Special Report

This City Emits the Most Carbon Dioxide in the World

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20. Cape Town, South Africa
> Total emissions in 2012: 22.64 million tons of CO2 equivalent
> Transport, industrial, waste, and local power plants: 9.78 million tons of CO2 equivalent — #28 most in study
> Grid-supplied energy produced outside the city boundary: 12.86 million tons of CO2 equivalent — #12 most in study
> Population in 2012: 3.8 million

Climate Scorecard, an international organization that monitors and advocates for greenhouse gas emission reduction, has proclaimed Cape Town as the standard setter for climate mitigation strategies, not just for South Africa, but for the entire African continent. In addition to transportation and waste planning, Cape Town is looking to increase energy efficiency based on distributed energy, whereby power is generated close to where it is used.

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19. Mexico City, Mexico
> Total emissions in 2014: 23.66 million tons of CO2 equivalent
> Transport, industrial, waste, and local power plants: 16.84 million tons of CO2 equivalent — #14 most in study
> Grid-supplied energy produced outside the city boundary: 6.81 million tons of CO2 equivalent — #26 most in study
> Population in 2014: 8.9 million

Although Mexico has been expressing a commitment to combating climate change since at least 2012, it appears to be doing very little. Its CO2 emissions rose by over 74% between 1990 and 2018, and it has failed to publish data on the progress of its efforts. In 2021, the country’s environmental budget was reduced, and a preference for renewables in the energy sector was eliminated.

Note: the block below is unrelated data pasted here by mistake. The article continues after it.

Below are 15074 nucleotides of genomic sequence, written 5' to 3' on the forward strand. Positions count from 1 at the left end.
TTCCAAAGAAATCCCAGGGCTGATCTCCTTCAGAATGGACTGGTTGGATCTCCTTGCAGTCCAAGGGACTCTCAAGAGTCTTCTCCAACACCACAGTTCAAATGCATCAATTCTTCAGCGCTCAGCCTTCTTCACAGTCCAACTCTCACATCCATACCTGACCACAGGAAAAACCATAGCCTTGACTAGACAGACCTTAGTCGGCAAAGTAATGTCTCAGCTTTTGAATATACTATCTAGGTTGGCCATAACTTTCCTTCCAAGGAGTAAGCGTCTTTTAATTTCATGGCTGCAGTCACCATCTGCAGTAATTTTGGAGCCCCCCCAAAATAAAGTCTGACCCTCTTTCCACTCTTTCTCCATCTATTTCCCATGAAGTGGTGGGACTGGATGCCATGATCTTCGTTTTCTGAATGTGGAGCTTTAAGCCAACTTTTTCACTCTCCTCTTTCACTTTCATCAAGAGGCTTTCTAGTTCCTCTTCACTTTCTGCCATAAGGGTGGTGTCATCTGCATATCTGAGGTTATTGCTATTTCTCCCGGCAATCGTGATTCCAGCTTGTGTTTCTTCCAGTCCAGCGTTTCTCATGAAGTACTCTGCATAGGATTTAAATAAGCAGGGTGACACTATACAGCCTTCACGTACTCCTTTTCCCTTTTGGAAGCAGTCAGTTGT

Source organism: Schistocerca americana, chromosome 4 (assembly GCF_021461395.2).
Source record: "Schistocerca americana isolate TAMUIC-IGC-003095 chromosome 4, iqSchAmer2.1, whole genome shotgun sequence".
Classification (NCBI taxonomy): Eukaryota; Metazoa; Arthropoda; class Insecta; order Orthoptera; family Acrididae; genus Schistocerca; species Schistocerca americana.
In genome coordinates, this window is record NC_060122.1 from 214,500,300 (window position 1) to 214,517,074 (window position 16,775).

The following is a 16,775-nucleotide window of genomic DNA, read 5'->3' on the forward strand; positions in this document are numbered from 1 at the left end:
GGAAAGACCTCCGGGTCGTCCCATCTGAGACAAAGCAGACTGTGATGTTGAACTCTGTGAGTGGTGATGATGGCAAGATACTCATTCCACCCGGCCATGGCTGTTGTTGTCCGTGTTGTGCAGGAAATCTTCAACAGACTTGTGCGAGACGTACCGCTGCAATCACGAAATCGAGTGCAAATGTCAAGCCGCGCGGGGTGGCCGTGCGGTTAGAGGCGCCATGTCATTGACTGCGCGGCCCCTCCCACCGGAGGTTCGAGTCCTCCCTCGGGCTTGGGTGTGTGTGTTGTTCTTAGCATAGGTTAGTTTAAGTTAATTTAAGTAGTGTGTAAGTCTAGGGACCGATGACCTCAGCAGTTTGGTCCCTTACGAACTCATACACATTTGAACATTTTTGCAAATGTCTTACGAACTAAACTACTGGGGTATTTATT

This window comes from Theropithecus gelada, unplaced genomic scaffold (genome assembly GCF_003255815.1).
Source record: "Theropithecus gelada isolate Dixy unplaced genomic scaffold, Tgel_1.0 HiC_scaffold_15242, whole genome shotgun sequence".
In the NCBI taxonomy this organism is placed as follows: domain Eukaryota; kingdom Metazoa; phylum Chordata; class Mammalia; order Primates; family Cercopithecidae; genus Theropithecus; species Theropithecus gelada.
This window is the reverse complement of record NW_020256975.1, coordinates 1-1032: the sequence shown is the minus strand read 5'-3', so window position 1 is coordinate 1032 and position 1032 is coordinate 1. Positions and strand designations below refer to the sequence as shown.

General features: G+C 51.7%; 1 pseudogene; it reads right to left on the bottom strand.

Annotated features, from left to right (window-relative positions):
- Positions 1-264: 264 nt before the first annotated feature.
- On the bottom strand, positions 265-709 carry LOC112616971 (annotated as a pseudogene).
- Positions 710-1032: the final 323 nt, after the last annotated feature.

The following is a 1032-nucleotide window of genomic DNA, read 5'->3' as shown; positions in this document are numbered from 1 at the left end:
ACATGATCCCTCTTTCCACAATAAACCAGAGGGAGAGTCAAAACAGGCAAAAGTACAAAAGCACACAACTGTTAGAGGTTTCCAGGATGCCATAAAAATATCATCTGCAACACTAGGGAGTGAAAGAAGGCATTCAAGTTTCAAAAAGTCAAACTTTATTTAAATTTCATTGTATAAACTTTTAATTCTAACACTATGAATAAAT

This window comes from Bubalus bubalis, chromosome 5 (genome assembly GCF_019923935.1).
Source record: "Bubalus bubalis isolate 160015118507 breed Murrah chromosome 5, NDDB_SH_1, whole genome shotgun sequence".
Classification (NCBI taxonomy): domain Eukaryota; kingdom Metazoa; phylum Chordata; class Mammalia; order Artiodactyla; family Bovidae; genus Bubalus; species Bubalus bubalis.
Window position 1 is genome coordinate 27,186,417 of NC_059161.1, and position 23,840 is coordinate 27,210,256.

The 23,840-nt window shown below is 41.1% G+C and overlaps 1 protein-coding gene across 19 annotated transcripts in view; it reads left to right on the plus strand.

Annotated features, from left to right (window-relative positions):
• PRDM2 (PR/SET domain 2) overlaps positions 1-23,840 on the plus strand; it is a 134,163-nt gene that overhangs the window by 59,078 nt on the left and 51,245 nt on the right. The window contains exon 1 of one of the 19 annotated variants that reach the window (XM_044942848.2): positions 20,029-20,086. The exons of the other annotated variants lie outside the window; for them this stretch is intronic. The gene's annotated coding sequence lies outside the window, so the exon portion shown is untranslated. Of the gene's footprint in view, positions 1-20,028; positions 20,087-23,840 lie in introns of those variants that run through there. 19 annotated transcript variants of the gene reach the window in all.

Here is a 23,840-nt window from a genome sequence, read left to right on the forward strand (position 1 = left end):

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18. Johannesburg, South Africa
> Total emissions in 2014: 24.72 million tons of CO2 equivalent
> Transport, industrial, waste, and local power plants: 9.07 million tons of CO2 equivalent — #31 most in study
> Grid-supplied energy produced outside the city boundary: 15.66 million tons of CO2 equivalent — #5 most in study
> Population in 2014: 4.8 million

South Africa’s biggest climate challenge is its strong reliance on coal as its primary energy source. Progress does not seem to be in the works in any significant way, with the government continuing to support coal mining, offering huge exemptions from its carbon tax, and delaying alternative energy projects.

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17. Jakarta, Indonesia
> Total emissions in 2014: 27.78 million tons of CO2 equivalent
> Transport, industrial, waste, and local power plants: N/A
> Grid-supplied energy produced outside the city boundary: N/A
> Population in 2014: 10.1 million

Between 2013 and 2018, Indonesia’s CO2 emissions increased by over 300%. And the country did not seem to hear the climate wake up call when 60 people died in floods after a historic rain event in 2018. The island nation is not seriously addressing climate change, though it is threatened by sea level rise, increasingly intense monsoons, and regular flooding.

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16. Lima, Peru
> Total emissions in 2012: 27.81 million tons of CO2 equivalent
> Transport, industrial, waste, and local power plants: 12.38 million tons of CO2 equivalent — #22 most in study
> Grid-supplied energy produced outside the city boundary: 15.43 million tons of CO2 equivalent — #6 most in study
> Population in 2012: 9.2 million

Peru’s beginning gestures to sustainability are small but provide some encouragement that climate is being addressed. Peru is working with its cities to create bicycle infrastructure and it has made a plan for small business assistance financing to transition from economic help to climate mitigation when the economy improves. It is also accepting climate funding from Switzerland pursuant to a deal whereby Switzerland gets credit for emission reductions.

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